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النشر الإلكتروني

MORN.

HAIL! smiling morn, that tips the hills with gold,
Whose rosy fingers ope the gates of day;
Hail! Hail!

Who the gay face of nature dost unfold;
At whose bright presence darkness flees away,
Hail! hail! hail! hail!

MORNING.

BUT who the melodies of morn can tell?

The wild brook babbling down the mountain's side; The lowing herd; the sheepfold's simple bell; The pipe of early shepherd dim descried In the lone valley; echoing far and wide The clamorous horn along the cliffs above; The hollow murmur of the ocean-tide; The hum of bees, the linnet's lay of love, And the full choir that wakes the universal grove. The cottage curs at early pilgrim bark;

Crown'd with her pail the tripping milkmaid sings; The whistling ploughman stalks afield; and hark! Down the rough slope the ponderous waggon rings; Through rustling corn the hare astonish'd springs; Slow tells the village-clock the drowsy hour; The partridge bursts away on whirring wings; Deep mourns the turtle in sequester'd bower, And shrill lark carols clear from her aerial tower.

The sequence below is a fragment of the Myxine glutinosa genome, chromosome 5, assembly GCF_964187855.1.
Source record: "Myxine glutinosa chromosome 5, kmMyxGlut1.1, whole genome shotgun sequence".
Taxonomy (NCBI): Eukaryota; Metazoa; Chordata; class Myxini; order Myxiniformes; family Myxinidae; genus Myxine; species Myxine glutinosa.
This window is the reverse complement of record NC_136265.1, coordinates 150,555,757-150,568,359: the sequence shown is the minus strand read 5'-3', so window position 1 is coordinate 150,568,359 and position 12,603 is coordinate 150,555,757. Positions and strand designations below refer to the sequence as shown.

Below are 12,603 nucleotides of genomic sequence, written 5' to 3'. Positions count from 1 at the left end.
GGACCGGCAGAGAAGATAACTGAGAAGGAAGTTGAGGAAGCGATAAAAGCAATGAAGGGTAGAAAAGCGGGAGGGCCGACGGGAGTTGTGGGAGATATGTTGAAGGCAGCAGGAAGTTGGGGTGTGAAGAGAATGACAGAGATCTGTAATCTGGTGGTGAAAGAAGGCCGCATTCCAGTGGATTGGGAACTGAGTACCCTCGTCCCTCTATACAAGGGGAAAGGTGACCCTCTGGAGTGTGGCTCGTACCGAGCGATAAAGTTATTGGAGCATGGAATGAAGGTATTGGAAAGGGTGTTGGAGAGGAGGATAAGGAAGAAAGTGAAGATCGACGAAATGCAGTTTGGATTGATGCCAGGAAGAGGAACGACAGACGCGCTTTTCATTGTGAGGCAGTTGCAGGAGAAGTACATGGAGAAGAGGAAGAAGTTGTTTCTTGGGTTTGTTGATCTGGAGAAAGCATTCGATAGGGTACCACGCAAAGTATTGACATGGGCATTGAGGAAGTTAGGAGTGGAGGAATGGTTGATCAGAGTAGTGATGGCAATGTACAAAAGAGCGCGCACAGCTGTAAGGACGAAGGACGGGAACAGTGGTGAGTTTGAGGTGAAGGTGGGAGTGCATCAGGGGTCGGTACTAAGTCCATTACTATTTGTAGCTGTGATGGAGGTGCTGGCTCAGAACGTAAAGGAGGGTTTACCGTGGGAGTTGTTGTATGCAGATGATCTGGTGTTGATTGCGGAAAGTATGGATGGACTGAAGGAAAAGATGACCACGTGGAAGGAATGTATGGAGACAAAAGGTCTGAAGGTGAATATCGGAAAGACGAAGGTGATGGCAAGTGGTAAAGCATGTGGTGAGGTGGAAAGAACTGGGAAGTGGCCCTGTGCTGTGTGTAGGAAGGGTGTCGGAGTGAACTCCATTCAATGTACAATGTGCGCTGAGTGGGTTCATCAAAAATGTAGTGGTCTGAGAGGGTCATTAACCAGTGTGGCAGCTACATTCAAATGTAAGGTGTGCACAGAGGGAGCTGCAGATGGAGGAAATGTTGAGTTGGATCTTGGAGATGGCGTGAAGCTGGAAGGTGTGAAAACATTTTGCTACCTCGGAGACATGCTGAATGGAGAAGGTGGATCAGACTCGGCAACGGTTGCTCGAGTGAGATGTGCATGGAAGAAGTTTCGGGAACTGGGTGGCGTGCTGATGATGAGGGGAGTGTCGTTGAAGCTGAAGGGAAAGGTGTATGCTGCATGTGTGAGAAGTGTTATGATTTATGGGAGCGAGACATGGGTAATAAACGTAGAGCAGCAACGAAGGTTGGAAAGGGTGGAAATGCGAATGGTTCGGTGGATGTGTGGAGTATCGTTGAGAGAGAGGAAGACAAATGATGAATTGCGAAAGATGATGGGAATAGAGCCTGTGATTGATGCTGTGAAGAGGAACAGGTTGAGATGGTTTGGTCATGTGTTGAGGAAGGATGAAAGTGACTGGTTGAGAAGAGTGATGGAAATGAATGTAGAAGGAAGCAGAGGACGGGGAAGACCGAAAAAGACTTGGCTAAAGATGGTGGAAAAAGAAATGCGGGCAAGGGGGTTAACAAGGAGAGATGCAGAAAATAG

Beattie.

MORNING'S DAWN.

THERE is a soft and fragrant hour,
Sweet, fresh, reviving in its pow'r;
"Tis when a ray

Steals from the veil of parting night,
And by its mild prelusive light
Foretells the day.

'Tis when some ling'ring stars scarce shed
O'er the mist-clad mountain's head
Their fairy beam;

Then one by one, retiring, shroud,
Dim glitt'ring through a fleecy cloud,
Their last faint gleam.

'Tis when (just waked from transient death
By some fresh zephyr's balmy breath),
Th' unfolding rose
Sheds on the air its rich perfume,
While every bud with deeper bloom
And beauty glows.

'Tis when fond nature (genial power!)
Weeps o'er each drooping night-closed flower,
While softly fly

Those doubtful mists, that leave to view
Each glowing scene of various hue
That charms the eye.

Nor day, nor night, this hour can claim,
Nor moonlight ray, nor noontide beam,
Does it betray;

But fresh, reviving, dewy, sweet,